NPR logo ESPN Cuts Around 300 Jobs As Cable Subscriptions Fall

America

ESPN Cuts Around 300 Jobs As Cable Subscriptions Fall

In addition to the NBA, NFL, MLB and major golf and tennis tournaments, ESPN also broadcasts some college football games, including certain Bowl Championship Series games. Patrick Green/CSM /Landov hide caption

toggle caption Patrick Green/CSM /Landov

In addition to the NBA, NFL, MLB and major golf and tennis tournaments, ESPN also broadcasts some college football games, including certain Bowl Championship Series games.

Patrick Green/CSM /Landov

In a message to employees that was posted online, ESPN CEO John Skipper announced that the company would be making "organizational changes" that include the "elimination of a number of positions, impacting friends and colleagues across the organization."

A source at ESPN confirmed to NPR that the number of eliminated positions would be around 300, approximately 4 percent of the channel's 8,000-person workforce.

"We will be as supportive as we can during this transition, including providing a minimum of 60-days notice, a severance package reflective of their years of service, and outplacement benefits to help them find future employment," Skipper wrote.

While ESPN is one of the most profitable units under the Disney umbrella, it can no longer rely on robust revenue streams from cable and satellite subscriptions.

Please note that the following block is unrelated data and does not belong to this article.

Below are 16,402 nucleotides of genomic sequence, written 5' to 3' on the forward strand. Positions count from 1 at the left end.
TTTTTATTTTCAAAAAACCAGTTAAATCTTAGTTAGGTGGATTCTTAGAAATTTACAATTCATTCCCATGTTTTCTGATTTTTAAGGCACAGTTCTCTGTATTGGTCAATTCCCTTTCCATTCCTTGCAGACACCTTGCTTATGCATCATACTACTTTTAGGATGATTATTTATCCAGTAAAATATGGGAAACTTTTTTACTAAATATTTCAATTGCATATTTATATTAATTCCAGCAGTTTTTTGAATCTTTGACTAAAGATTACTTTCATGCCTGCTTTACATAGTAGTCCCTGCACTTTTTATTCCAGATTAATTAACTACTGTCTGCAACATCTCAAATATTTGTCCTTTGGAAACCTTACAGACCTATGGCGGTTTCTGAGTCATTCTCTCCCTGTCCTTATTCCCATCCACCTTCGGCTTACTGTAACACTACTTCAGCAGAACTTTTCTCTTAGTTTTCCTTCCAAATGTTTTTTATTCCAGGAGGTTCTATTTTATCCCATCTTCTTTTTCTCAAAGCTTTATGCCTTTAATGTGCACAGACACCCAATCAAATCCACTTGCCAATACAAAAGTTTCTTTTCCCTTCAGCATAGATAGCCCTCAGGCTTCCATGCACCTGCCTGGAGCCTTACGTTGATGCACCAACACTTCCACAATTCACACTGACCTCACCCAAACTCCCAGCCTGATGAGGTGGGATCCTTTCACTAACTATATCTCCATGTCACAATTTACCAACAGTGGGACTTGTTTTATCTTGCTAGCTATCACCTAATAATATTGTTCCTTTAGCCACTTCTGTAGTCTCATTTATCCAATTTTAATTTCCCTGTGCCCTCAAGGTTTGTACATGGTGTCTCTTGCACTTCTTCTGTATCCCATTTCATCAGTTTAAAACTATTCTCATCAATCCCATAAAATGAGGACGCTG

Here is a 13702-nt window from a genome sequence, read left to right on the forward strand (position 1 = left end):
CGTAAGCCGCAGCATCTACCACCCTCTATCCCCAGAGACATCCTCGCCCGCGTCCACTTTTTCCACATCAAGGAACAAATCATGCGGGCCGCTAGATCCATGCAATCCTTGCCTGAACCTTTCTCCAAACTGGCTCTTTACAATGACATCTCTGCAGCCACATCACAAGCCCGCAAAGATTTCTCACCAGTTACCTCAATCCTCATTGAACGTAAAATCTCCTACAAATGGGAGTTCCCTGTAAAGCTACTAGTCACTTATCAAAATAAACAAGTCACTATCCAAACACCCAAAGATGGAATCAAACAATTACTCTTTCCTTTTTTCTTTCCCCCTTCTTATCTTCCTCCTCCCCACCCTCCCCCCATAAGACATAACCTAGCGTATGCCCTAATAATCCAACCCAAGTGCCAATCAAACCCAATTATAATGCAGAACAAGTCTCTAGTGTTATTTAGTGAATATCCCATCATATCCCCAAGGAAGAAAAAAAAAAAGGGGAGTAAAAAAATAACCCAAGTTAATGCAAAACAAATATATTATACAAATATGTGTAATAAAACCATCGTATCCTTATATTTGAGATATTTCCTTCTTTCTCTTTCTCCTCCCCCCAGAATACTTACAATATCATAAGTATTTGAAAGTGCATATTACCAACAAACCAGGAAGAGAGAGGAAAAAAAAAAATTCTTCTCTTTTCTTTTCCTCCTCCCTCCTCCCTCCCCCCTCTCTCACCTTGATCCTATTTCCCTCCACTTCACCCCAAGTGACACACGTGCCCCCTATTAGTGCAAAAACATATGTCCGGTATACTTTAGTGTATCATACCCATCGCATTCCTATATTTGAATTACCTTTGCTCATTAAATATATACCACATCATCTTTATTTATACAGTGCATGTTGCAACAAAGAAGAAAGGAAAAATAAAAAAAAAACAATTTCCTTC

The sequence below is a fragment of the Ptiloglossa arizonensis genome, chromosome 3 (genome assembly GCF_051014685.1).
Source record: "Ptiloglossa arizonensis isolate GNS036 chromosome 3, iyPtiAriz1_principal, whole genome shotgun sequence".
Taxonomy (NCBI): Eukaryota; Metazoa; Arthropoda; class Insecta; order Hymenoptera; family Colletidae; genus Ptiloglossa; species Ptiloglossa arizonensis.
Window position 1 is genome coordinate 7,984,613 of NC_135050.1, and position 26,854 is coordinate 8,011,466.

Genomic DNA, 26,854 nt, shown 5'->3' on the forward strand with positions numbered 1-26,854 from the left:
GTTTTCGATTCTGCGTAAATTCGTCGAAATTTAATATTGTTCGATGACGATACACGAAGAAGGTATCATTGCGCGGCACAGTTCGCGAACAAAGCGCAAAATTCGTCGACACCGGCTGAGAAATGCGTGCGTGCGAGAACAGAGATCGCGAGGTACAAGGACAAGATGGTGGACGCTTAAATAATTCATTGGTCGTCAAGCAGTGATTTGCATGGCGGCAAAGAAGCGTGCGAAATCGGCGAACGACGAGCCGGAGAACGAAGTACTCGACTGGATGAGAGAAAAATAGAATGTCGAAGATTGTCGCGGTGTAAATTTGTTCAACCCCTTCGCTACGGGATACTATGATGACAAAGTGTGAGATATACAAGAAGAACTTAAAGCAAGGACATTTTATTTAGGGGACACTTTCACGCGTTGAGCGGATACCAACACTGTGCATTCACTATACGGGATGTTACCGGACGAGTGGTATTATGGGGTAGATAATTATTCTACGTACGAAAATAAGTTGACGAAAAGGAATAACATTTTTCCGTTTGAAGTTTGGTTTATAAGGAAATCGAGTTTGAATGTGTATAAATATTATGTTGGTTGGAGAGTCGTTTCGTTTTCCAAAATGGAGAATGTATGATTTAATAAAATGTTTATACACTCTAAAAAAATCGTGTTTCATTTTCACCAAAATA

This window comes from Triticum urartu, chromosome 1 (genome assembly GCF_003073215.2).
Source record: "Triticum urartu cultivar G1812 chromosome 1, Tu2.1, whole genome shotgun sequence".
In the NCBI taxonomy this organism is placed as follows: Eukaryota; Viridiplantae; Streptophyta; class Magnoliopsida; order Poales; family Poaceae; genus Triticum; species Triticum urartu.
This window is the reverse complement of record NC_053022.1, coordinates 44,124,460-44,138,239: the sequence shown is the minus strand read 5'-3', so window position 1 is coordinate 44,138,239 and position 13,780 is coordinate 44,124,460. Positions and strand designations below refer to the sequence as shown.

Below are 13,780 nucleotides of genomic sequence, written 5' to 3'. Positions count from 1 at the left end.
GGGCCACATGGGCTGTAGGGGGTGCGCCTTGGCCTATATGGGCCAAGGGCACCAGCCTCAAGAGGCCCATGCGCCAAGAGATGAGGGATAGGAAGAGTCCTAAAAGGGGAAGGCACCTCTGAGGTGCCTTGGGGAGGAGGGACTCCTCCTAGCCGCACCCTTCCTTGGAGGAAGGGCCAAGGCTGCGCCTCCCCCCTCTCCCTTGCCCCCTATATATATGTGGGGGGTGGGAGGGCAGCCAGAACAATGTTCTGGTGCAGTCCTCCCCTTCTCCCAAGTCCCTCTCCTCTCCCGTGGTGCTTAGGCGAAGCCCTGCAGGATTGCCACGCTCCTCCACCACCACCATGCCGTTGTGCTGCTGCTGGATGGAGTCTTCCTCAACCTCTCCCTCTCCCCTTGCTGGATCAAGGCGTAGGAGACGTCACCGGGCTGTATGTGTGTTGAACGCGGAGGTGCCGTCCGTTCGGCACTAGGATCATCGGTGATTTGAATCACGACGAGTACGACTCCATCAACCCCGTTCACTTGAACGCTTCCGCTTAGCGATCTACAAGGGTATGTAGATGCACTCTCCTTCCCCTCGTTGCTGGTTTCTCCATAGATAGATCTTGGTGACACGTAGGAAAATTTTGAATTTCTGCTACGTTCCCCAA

NPR's Yuki Noguchi reports for the Newscast unit:

"Consumption of sports and sports news is changing rapidly as technology evolves. Fewer people are subscribing to cable, and more people are tuning in using wireless devices or social media. ESPN says it wants to devote more resources to investing in that emerging technology."

According to the Los Angeles Times, ESPN "commands the highest per-subscriber fees in the industry," because it carries marquee events like the NBA, NFL Monday night games, MLB, World Cup soccer, U.S. Open Tennis and the Masters tournament.

But with more programming available online, fewer viewers are subscribing to the self-proclaimed "world-wide leader in sports."

"Our 36 years of continuous growth and success has been driven by our consistent willingness to reimagine our future, to embrace change and make the right choices for our business, including hard decisions that affect people who have been integral parts of our efforts," Skipper wrote in the memo. "The demand for sports remains undiminished, though the landscape we operate in has never been more complex."

We no longer support commenting on NPR.org stories, but you can find us every day on Facebook, Twitter, email, and many other platforms. Learn more or contact us.